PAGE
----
11. Wealth distribution, Pareto law, and stretched exponential decay of money: Computer simulations analysis of agent-based models

    Science.gov (United States)

    Aydiner, Ekrem; Cherstvy, Andrey G.; Metzler, Ralf

    2018-01-01

    We study by Monte Carlo simulations a kinetic exchange trading model for both fixed and distributed saving propensities of the agents and rationalize the person and wealth distributions. We show that the newly introduced wealth distribution - that may be more amenable in certain situations - features a different power-law exponent, particularly for distributed saving propensities of the agents. For open agent-based systems, we analyze the person and wealth distributions and find that the presence of trap agents alters their amplitude, leaving however the scaling exponents nearly unaffected. For an open system, we show that the total wealth - for different trap agent densities and saving propensities of the agents - decreases in time according to the classical Kohlrausch-Williams-Watts stretched exponential law. Interestingly, this decay does not depend on the trap agent density, but rather on saving propensities. The system relaxation for fixed and distributed saving schemes are found to be different.

  12. Radiographic testing of wood

    International Nuclear Information System (INIS)

    Osterloh, K.; Zscherpel, U.; Raedel, C.; Weidemann, G.; Meinel, D.; Goebbels, J.; Ewert, U.; Hasenstab, A.; Buecherl, T.

    2007-01-01

    Wood is an old and established consumption and construction material. It is still the most common material for constructing furniture, roofs, playgrounds and mine supports. In contrast to steel and concrete, wood warns of extreme loads by creaking. Its mechanical stability is more influenced by decay than by peripheral cracks. While external cracks are visible, internal decay by fungus growth is undetectable from outside. This may be a safety problem in supporting structures. The best analysis of the internal structure is provided by computed tomography, but this is also the most complex method, much more so than simple radiographic testing. However, the latter is made inaccurate by scattered radiation resulting from internal moisture. With the image processing options of digital radiographic techniques, the structural information can be separated effectively from noise. In contrast to X-ray and gamma radiography, neutron radiography provides information on the spatial distribution of moisture. In healthy wood, water is conducted in the sapwood while the hardwood is dry. Moisture in hardwood is caused by infestations, e.g. fungus growth. The contribution presents a comparative analysis of the available radiographic methods. (orig.)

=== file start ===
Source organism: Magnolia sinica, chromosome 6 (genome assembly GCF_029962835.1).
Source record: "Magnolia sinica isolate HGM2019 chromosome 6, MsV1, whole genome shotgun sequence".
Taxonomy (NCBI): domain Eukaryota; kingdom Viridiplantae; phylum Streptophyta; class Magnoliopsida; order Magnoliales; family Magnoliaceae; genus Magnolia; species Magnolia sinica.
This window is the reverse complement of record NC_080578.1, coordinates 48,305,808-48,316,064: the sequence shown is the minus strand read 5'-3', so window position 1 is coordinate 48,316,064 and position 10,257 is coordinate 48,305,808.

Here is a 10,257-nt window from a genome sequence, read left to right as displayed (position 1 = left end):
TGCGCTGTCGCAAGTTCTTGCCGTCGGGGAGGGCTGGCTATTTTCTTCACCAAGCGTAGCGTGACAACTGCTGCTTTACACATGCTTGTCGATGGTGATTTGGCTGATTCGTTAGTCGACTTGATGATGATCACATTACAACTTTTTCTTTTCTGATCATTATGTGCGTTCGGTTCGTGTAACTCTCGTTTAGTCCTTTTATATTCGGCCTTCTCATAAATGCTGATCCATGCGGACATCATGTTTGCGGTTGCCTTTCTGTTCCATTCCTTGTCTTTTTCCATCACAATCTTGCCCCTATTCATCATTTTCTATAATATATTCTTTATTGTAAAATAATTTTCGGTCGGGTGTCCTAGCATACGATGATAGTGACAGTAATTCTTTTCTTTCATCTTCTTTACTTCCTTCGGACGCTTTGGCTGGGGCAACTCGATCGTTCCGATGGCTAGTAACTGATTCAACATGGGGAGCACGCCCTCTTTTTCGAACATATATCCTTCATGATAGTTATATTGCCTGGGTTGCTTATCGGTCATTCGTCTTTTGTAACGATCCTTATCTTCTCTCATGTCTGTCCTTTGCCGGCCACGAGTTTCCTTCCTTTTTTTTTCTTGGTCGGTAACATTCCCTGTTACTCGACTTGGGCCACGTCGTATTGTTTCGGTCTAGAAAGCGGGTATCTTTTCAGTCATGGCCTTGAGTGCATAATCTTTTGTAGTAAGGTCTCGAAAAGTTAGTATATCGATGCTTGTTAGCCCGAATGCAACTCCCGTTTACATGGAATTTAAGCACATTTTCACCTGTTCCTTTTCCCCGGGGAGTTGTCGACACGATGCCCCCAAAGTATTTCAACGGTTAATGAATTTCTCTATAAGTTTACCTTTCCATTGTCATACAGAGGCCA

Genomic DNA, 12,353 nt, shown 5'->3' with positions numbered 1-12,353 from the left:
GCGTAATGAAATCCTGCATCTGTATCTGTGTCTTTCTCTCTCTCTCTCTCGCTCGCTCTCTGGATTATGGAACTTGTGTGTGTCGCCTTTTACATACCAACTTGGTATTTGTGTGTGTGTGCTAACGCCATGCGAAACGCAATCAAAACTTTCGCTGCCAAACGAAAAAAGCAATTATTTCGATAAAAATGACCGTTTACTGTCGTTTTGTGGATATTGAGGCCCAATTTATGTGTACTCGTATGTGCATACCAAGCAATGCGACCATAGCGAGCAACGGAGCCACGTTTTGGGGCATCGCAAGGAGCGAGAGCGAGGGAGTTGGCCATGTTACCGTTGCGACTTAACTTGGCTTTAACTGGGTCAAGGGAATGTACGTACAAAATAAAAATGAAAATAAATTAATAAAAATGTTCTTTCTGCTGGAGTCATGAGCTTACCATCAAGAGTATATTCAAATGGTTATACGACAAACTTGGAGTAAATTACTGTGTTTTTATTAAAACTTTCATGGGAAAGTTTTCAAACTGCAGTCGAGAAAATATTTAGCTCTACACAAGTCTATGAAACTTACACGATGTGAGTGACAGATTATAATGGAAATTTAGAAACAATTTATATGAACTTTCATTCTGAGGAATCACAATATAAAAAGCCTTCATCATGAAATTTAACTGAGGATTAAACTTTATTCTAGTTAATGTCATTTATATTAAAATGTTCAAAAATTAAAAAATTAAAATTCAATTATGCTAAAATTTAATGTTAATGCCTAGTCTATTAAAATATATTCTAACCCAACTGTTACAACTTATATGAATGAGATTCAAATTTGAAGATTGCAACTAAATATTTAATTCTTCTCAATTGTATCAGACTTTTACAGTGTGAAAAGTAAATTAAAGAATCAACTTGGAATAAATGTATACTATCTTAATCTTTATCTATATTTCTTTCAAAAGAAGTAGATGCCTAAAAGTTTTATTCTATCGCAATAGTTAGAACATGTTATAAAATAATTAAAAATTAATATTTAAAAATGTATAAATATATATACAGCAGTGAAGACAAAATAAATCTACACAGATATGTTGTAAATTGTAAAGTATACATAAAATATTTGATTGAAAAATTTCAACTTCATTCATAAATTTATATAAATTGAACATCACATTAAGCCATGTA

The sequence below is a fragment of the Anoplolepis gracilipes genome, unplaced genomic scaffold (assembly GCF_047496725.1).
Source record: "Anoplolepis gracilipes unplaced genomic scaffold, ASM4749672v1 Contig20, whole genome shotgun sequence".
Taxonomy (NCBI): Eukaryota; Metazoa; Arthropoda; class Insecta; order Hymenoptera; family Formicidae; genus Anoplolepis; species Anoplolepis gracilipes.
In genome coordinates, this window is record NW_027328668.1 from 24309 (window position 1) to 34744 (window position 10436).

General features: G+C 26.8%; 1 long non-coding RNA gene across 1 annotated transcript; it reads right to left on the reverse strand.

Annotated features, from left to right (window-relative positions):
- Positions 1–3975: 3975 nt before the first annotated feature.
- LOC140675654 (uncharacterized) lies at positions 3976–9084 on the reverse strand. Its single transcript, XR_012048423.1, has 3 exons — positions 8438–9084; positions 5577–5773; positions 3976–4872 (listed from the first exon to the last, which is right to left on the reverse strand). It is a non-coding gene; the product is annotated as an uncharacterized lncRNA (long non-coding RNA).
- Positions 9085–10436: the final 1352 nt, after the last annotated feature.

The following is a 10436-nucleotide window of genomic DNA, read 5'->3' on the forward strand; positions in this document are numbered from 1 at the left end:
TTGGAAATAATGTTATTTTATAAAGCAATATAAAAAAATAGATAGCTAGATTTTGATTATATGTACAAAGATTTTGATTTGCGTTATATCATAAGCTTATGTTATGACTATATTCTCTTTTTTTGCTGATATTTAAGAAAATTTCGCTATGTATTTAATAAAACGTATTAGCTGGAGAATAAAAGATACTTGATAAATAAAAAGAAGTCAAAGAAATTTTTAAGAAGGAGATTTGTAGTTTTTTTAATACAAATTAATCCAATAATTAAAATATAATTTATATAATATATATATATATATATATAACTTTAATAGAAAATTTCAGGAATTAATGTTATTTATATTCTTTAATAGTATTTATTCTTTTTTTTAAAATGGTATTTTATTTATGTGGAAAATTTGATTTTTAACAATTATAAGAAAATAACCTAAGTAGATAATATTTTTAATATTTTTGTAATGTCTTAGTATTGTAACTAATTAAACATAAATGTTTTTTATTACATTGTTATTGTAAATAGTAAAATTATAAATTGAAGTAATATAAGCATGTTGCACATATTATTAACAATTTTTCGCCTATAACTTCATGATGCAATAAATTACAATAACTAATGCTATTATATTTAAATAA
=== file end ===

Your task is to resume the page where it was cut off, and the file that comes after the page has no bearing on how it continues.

13. Effects of alpha decays on nuclear waste glasses, simulation through atomistic models

    International Nuclear Information System (INIS)

    Ghaleb, D.; Delaye, J.M.

    1997-01-01

    In a simplified (SiO 2 , B 2 O 3 , Na 2 O 3 , Al 2 O 3 , ZrO 2 ) nuclear glass we have simulated, by Molecular Dynamics simulations, the effects of displacement cascades created by the slowing-down of the recoil nucleus. The methodology employed to construct and validate the used Molecular Dynamics model representing the basis matrix of the 'light-water' French nuclear glass (R77) and the manner which are simulated atomic displacements are described. Although the energies given to recoil nucleus were relatively low (≤ 1/10 of actual energies) the study has yielded a number of interesting results. Notably we have: - identified the main mechanisms responsible for the depolymerization of the network; - observed, at the atomic level, the kinetic of the structure evolution; - detailed the behavior and displacement mechanisms of every atomic species during the cascade sequences; - made a link with the experimentation through the calculation of some physical properties. (authors)

  14. Simulation Study of Invisible Decays of the Higgs Boson with the Circular Electron Positron Collider

    Science.gov (United States)

    Jyotishmati, Susmita